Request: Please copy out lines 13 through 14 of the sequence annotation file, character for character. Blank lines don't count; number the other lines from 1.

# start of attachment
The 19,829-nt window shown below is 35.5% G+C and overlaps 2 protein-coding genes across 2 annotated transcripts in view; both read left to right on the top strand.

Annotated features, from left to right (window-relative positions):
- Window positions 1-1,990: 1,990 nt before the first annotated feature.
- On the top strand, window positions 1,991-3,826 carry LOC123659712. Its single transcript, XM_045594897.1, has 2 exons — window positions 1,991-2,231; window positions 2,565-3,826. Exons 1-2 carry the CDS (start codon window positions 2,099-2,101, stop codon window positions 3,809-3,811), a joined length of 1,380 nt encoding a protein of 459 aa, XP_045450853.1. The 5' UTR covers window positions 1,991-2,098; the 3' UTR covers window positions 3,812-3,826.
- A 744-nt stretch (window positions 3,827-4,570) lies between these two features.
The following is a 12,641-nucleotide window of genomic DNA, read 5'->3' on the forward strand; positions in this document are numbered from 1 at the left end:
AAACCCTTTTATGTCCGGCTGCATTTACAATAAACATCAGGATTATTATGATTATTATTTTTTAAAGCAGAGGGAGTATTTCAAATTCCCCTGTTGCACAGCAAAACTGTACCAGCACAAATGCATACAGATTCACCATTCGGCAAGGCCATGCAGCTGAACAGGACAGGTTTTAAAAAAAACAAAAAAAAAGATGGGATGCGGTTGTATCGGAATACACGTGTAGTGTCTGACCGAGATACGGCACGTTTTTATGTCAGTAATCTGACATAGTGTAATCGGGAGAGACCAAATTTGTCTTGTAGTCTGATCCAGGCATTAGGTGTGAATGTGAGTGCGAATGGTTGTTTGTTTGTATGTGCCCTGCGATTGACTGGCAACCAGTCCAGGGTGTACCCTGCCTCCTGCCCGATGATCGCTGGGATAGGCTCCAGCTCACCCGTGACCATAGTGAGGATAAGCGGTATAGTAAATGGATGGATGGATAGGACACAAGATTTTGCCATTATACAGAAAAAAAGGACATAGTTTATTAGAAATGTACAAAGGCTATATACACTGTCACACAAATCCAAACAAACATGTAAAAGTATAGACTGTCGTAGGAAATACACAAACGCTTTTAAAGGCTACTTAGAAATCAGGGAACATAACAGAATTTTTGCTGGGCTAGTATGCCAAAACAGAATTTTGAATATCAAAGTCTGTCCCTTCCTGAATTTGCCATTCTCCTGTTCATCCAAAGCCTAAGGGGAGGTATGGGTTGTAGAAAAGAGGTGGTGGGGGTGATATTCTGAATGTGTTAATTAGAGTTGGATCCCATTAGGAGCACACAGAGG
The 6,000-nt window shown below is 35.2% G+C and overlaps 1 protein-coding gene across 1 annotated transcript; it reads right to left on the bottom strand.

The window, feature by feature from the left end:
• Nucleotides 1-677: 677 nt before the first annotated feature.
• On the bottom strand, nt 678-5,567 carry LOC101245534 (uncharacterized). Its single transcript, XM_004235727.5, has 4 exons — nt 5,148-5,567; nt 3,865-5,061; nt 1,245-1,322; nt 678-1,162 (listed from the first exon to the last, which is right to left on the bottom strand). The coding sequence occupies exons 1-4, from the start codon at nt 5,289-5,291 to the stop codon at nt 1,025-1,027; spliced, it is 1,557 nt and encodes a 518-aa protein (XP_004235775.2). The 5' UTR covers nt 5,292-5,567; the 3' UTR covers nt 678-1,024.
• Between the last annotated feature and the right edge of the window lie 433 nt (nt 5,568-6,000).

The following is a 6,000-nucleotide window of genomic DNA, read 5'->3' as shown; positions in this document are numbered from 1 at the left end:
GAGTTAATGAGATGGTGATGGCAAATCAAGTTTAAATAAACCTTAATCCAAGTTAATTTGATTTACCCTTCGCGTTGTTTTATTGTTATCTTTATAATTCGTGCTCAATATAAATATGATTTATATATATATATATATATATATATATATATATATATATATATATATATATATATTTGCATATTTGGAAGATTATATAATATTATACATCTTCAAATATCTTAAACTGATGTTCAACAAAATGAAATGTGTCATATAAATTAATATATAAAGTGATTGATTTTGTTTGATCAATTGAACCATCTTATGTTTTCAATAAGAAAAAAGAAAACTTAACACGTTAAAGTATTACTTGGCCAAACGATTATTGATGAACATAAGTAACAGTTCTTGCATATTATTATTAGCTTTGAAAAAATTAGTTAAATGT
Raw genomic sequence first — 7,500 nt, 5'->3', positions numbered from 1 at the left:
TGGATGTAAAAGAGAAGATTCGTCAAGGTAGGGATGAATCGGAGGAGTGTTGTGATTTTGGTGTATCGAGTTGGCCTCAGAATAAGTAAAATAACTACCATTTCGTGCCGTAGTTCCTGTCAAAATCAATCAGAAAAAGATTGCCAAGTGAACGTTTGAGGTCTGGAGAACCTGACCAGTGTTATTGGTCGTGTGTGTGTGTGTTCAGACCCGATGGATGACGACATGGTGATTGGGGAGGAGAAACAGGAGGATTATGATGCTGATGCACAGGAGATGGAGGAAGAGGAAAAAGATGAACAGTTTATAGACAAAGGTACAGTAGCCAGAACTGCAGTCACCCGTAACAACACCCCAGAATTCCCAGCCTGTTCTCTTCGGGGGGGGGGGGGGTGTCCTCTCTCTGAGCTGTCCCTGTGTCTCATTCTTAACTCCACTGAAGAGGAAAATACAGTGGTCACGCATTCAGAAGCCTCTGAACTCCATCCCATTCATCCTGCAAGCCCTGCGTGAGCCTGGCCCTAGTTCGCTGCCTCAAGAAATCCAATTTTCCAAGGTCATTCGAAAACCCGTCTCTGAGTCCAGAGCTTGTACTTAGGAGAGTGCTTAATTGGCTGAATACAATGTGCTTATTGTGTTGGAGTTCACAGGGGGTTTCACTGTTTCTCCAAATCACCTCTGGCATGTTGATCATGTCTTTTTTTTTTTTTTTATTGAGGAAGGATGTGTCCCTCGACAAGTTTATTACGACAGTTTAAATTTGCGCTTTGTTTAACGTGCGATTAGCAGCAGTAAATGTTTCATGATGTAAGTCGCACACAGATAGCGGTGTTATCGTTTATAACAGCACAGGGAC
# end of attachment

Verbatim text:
The following is a 6,000-nucleotide window of genomic DNA, read 5'->3' as shown; positions in this document are numbered from 1 at the left end:
GAGTTAATGAGATGGTGATGGCAAATCAAGTTTAAATAAACCTTAATCCAAGTTAATTTGATTTACCCTTCGCGTTGTTTTATTGTTATCTTTATAATTCGTGCTCAATATAAATATGATTTATATATATATATATATATATATATATATATATATATATATATATATATATATATTTGCATATTTGGAAGATTATATAATATTATACATCTTCAAATATCTTAAACTGATGTTCAACAAAATGAAATGTGTCATATAAATTAATATATAAAGTGATTGATTTTGTTTGATCAATTGAACCATCTTATGTTTTCAATAAGAAAAAAGAAAACTTAACACGTTAAAGTATTACTTGGCCAAACGATTATTGATGAACATAAGTAACAGTTCTTGCATATTATTATTAGCTTTGAAAAAATTAGTTAAATGT